Recently I read Half a Yellow Sun, and it got me thinking about Alexandra Fuller, another African writer – although she no longer lives in Africa, in case you’re wondering. I like Fuller’s work more. And I’ve come to realise that it’s because it’s white and post-colonial. And so am I. Although technically, of course, I’m not post-colonial, because Australia is still a British colony.
Which brings me to my next problem with using terms like post-colonial: I’ve got a sneaking suspicion they might be academic fuckspeak. Or are they? Fuller’s work resonates with me in a way that Adichie’s doesn’t, and, as much as I like to think that shameless nostalgia and scene-setting is secondary to the serious messages presented in books like Fuller’s and Adichie’s, it isn’t.
Simply, I was unmoored by Adichie’s Nigeria. I found myself falling back into facile judgements of the bits of her writing that did hit home – the tittering romances, the purple prose, judgements that I am sure overlooked the sophisticated elements of the book. Fuller’s writing on the other hand feels more real to me, and that’s for no other reason than that it is evocative. It taps into something I feel like home. Don’t Let’s Go to the Dogs Tonight has something that speaks to an Anglo-Australian experience, the half-arsed and half-pissed, grimy, dusty and cobbled together. Reading her work brings in the faint smell of perfume dissolved in a thin film of animal fat and smoke, lingering in the pinched-up salt-cellar of your collarbone, under the baked filth of a cotton shirt. It’s in the language, the nailed-up half-speak of an Empire running on fumes. For an Australian, this resonates, it’s the [English] of tea, chores and steeping sweat.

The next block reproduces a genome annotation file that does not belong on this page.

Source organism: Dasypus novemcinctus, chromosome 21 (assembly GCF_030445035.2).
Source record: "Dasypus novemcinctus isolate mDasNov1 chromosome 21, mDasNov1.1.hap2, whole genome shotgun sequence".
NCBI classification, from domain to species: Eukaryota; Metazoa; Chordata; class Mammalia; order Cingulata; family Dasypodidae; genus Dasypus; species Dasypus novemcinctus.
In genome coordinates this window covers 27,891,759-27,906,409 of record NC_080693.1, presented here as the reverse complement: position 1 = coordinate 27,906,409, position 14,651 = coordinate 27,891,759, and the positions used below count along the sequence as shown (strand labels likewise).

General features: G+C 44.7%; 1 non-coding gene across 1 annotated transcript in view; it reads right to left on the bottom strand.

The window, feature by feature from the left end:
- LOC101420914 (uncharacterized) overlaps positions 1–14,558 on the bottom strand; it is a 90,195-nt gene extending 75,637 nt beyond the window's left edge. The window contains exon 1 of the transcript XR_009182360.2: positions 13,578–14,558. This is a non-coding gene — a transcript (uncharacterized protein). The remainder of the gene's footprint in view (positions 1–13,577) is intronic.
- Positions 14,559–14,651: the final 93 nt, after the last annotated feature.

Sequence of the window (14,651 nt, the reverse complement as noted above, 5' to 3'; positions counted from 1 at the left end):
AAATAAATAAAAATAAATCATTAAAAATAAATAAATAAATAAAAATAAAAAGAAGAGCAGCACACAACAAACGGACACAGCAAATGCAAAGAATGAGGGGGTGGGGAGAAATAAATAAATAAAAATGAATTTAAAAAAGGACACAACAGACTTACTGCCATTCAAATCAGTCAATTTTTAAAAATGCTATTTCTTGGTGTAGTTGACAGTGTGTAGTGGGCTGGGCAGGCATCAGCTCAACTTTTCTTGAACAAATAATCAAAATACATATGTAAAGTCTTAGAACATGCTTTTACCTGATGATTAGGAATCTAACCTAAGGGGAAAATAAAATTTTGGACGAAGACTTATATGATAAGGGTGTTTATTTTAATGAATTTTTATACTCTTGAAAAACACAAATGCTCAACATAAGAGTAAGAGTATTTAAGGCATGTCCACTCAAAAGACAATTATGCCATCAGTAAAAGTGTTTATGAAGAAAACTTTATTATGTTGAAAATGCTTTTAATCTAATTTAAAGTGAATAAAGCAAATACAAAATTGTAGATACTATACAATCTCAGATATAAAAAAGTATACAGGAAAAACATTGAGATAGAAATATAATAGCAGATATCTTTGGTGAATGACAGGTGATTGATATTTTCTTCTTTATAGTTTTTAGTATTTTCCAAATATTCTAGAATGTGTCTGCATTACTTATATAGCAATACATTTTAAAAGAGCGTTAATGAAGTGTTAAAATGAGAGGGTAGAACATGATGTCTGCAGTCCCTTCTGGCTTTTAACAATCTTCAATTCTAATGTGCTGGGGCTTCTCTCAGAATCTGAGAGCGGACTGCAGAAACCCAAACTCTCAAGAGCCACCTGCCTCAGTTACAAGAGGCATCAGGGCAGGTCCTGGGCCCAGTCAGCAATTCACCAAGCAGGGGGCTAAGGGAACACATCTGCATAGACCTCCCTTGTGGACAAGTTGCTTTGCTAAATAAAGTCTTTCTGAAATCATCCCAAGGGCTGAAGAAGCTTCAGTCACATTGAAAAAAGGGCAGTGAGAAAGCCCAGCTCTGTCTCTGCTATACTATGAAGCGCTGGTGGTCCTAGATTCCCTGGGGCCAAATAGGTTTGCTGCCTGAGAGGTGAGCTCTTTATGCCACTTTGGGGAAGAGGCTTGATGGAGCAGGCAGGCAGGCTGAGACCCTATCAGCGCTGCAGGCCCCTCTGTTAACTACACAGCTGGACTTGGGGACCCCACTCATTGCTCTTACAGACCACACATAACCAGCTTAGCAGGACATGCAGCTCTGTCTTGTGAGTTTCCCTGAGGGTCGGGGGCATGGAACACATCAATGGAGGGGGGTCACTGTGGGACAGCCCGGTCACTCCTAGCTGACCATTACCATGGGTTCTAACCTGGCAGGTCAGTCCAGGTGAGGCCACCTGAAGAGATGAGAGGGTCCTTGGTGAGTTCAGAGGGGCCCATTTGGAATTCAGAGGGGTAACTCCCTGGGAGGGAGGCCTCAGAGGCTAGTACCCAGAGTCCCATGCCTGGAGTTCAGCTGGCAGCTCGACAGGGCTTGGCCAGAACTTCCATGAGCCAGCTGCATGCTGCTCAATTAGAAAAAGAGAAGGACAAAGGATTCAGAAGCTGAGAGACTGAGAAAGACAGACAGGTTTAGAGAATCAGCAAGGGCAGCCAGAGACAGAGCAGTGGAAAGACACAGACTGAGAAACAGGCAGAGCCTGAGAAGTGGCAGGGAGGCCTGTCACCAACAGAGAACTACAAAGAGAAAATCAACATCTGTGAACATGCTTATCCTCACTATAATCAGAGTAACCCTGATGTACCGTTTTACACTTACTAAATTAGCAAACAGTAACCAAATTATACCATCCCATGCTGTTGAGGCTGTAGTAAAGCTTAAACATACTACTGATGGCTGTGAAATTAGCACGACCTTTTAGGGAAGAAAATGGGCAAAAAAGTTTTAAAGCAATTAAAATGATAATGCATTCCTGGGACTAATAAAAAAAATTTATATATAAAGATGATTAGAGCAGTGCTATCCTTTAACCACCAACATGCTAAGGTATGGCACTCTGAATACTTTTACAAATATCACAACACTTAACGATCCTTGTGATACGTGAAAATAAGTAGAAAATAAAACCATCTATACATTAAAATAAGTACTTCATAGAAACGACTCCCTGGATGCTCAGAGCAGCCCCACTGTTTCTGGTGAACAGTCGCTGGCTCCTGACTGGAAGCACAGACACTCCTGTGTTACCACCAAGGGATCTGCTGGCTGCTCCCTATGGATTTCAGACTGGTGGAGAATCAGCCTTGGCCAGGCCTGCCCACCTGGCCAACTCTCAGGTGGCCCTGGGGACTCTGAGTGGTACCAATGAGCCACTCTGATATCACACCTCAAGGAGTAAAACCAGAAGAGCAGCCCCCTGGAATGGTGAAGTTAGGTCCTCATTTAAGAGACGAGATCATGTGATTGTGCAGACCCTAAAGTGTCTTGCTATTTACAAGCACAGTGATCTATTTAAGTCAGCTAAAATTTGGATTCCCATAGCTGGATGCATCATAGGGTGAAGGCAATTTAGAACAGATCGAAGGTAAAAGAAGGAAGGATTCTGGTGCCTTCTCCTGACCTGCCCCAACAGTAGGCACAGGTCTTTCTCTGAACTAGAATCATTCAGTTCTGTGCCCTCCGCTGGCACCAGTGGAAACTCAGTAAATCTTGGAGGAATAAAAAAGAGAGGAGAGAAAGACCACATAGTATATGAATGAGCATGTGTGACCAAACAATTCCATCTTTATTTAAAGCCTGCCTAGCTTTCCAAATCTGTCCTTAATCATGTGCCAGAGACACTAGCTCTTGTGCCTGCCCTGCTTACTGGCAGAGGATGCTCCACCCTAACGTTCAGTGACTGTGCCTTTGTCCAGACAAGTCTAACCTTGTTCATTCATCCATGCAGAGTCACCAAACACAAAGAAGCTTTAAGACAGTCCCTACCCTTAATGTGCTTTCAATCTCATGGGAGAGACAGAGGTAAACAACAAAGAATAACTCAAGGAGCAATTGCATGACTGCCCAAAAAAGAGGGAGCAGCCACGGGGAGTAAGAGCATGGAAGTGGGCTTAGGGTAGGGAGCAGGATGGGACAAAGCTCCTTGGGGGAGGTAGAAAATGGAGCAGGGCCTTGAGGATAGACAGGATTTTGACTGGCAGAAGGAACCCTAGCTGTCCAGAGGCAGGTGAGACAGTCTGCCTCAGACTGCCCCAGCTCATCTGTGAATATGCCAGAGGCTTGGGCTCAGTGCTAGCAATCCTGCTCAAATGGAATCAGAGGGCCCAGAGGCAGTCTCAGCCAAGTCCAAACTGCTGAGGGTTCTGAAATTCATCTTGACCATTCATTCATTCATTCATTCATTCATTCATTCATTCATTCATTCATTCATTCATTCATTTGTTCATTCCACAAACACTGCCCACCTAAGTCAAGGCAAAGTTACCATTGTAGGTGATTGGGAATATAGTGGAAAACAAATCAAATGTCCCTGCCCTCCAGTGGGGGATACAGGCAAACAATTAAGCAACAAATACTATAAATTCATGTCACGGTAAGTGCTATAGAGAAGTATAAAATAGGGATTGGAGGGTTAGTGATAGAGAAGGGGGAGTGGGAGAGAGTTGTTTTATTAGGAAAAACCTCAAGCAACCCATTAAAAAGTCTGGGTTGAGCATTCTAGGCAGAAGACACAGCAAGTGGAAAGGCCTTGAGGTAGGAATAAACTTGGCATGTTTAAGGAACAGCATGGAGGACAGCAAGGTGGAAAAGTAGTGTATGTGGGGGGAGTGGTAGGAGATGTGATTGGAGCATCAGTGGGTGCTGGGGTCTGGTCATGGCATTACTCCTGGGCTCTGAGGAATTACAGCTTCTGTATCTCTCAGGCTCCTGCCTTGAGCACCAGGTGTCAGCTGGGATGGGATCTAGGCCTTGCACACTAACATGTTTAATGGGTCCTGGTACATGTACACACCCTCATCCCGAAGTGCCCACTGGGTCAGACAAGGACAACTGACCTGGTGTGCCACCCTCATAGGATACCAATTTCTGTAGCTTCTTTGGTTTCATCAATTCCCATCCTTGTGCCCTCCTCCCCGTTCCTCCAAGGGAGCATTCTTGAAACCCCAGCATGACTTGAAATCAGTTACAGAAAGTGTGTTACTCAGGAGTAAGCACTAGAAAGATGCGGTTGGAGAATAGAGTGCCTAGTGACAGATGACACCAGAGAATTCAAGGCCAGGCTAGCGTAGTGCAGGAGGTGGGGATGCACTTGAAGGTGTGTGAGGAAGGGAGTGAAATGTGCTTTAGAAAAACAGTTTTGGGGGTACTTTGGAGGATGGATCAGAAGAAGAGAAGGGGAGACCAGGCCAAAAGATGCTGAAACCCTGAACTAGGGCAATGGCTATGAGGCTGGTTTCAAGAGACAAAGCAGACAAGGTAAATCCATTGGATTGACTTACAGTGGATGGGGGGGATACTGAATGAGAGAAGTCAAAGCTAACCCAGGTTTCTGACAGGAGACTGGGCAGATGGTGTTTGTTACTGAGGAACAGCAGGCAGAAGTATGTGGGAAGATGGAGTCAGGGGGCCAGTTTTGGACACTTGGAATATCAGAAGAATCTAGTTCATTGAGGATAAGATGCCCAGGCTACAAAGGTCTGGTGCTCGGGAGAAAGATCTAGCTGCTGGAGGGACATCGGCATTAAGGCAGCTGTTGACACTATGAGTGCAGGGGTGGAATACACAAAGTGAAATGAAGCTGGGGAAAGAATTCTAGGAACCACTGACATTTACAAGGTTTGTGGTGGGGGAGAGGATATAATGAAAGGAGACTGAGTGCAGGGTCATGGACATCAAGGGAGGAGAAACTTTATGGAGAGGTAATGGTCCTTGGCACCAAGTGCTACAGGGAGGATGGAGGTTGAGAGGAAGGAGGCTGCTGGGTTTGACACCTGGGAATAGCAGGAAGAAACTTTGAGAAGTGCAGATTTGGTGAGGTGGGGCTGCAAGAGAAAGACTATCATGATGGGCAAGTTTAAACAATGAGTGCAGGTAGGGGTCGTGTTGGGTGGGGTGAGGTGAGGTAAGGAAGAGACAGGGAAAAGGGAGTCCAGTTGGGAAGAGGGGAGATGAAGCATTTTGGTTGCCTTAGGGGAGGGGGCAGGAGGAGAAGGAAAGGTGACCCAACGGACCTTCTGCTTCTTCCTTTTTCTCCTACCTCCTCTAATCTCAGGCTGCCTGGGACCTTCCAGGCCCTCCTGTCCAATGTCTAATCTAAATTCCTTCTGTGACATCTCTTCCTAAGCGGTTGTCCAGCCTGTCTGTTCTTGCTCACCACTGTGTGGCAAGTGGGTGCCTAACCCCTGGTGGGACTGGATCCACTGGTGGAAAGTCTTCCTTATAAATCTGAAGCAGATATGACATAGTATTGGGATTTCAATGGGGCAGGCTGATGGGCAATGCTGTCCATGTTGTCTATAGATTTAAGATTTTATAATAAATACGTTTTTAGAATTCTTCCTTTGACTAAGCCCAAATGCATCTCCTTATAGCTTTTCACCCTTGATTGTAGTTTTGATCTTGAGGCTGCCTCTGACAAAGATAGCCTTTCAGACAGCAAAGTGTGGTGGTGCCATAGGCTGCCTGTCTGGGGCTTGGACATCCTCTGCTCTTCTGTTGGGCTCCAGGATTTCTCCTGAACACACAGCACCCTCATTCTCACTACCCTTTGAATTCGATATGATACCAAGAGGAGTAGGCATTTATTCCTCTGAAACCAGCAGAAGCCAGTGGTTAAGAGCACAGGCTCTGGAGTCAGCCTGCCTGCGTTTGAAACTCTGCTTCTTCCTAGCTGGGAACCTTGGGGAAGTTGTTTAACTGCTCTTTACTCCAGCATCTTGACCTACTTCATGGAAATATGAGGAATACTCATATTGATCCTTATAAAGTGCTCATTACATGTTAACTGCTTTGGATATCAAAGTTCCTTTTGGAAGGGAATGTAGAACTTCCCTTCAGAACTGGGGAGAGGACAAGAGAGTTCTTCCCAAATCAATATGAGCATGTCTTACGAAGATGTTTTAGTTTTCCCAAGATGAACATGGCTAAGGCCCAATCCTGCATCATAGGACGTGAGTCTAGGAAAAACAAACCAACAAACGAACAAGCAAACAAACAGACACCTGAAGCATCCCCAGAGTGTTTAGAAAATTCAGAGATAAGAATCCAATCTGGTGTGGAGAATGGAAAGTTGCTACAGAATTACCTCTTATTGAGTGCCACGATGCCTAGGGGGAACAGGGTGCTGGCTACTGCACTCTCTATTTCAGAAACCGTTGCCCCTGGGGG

I’m not so sure about her second book, Scribble the Cat. Scribble the Cat is about renegade soldiers, left over from a series of complicated wars and confused insurgencies. I’m uncomfortable with the way she lionises men with severe mental health issues, but there’s also a raw truth and honesty about their situation, and again, the men are familiar to me.
Mental health, especially in the aftermath of war, is socially proscribed up to a point – there’s something utterly native about its condition, the inability to slot seamlessly back into a suburban existence of suncream, laundry baskets and chippies down the back of the seat. In war, any kind of war, this veneer is quickly rattled off, revealing ordinary life as a surreal pantomime, a multitude of strings, all glaringly visible and gossamer thin. Fuller’s soldiers make lives for themselves in the bush, rendering a half-arsed, utilitarian morality of fundamentally broken men, where normality is to be found in the blind space of strong alcohol. Fuller draws a picture I can understand.